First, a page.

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Equitherapy Explained

Equitherapy is an enjoyable form of outdoor therapy which takes place whilst the child is riding the horse. It involves doing activities whilst the horse is walking. These activities stimulate the brain as well as the body. The child is engaged in an environment which provides enjoyment and freedom of expression.

 

More about Equitherapy

The uniqueness lies in the three-dimensional movement of the horse which stimulates the vestibular system. The vestibular system is a small organ situated in the inner ear. Not only is it responsible for balance but assists in processing information received from within the body (from muscle, tissue and ligaments) and from sensory information from outside the body. Further balance and vision are linked with the result that eye-muscle movement and co-ordination improves. This will influence the child’s reading ability.

Equitherapy is a sensory experience as smell, sound and feeling are stimulated. When there is a gap in the processing of sensory information, a child might not give the correct response to stimuli e.g. the child might complain about being too hot or too cold, or labels in clothing irritate excessively.

During equitherapy the child has to respond to instructions and the horse’s discipline. The child is motivated to participate and self-confidence is achieved when he experiences success. The child’s improved self-esteem and confidence is transferred to everyday activities and in turn leads to improved behaviour.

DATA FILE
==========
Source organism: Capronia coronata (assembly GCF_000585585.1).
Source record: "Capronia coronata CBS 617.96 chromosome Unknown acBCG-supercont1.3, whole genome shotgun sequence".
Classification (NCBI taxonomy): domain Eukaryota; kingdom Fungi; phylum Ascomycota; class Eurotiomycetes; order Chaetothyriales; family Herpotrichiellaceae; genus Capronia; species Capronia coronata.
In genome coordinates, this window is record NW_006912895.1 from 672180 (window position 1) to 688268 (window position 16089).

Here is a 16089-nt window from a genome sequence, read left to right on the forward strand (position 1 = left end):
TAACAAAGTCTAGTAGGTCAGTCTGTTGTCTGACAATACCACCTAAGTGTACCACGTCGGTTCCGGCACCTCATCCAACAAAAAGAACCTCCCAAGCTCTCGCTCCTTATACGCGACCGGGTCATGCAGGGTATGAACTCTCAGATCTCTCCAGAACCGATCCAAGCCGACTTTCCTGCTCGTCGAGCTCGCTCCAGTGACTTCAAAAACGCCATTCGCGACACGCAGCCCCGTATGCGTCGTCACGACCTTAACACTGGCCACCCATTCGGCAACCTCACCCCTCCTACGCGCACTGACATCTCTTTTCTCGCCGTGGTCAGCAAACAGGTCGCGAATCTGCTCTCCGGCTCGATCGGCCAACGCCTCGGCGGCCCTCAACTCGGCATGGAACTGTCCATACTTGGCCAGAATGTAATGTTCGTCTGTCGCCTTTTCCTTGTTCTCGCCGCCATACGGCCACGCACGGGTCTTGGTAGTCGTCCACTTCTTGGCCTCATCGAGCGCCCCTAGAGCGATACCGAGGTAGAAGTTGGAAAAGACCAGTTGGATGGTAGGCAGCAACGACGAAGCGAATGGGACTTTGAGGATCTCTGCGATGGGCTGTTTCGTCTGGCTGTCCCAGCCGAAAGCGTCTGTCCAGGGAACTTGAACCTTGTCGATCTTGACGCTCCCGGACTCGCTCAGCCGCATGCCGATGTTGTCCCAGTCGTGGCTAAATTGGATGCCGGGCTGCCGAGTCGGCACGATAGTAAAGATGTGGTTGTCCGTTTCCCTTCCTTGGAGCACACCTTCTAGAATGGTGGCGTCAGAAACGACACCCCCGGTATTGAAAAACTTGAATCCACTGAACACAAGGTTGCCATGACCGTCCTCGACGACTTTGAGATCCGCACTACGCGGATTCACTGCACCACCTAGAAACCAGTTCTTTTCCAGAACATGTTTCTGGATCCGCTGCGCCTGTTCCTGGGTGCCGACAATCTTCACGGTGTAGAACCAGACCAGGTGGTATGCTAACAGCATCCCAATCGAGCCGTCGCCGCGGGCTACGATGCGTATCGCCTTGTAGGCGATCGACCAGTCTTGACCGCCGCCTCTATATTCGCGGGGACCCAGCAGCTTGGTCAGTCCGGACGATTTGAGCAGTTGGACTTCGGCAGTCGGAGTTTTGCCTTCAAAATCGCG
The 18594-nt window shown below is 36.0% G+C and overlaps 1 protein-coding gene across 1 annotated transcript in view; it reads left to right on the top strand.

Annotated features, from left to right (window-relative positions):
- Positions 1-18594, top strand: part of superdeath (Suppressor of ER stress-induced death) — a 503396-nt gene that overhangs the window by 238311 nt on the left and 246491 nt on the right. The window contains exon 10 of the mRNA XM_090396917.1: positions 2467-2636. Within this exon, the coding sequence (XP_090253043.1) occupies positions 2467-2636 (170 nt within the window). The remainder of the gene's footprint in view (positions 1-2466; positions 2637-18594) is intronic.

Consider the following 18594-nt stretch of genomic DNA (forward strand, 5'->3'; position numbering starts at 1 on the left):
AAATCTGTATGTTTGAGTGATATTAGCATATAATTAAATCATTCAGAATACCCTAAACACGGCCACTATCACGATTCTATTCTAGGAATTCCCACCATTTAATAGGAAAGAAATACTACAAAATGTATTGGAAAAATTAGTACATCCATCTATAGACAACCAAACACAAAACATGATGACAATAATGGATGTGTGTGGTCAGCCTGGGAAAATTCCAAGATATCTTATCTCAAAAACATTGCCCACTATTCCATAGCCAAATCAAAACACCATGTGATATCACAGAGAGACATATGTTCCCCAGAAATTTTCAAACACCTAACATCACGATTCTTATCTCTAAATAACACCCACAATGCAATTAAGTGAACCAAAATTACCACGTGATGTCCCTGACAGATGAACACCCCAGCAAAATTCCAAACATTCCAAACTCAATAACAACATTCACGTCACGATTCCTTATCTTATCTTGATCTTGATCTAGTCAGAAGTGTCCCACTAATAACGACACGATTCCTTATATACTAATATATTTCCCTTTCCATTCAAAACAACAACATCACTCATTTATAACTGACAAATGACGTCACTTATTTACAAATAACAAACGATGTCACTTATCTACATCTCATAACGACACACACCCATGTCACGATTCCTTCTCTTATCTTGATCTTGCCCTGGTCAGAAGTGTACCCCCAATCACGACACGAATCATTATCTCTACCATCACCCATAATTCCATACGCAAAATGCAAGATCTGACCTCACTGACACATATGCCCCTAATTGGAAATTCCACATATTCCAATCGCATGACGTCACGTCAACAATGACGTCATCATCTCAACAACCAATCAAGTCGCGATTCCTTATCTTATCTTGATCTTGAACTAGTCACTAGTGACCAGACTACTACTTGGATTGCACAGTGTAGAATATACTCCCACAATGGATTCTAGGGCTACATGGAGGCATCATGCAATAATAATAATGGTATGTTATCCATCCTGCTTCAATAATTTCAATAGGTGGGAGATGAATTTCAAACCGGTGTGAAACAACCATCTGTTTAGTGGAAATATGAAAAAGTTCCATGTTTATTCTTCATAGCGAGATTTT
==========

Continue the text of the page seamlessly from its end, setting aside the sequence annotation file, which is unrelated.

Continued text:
Integration of the brain hemispheres are involved in this form of therapy. Therefore a noticeable improvement will be seen in the development of his learning capabilities. A further outcome will be better concentration.

Equitherapy makes use of the whole body. Muscle tone is increased, trunk rotation and posture is improved. Joint mobility and range of motion is increased.

Equitherapy Benefits

The primary goal of equitherapy is to integrate a medically, physically or mentally compromised child into society (Engel, 1992). Learning disabilities as well as emotional and behavioural problems can be addressed. Apart from acquiring basic horse riding skills, various goals can be achieved through this unique form of therapy:

  • Improvement of muscle tone (high muscle tone decreases and low muscle tone increases)
  • Balance, trunk rotation and posture is improved
  • Joint mobility & range of movement is increased
  • Tactile System is stimulated
  • Spatial perception & body awareness is improved
  • Eye muscle movement & co-ordination improves
  • Integration of left & right brain hemispheres
  • Sensory stimulation takes place
  • Attention span & concentration is improved
  • Increased motivation & self-confidence is achieved
  • Activity levels are normalised (hyperactive behaviour tends to decrease)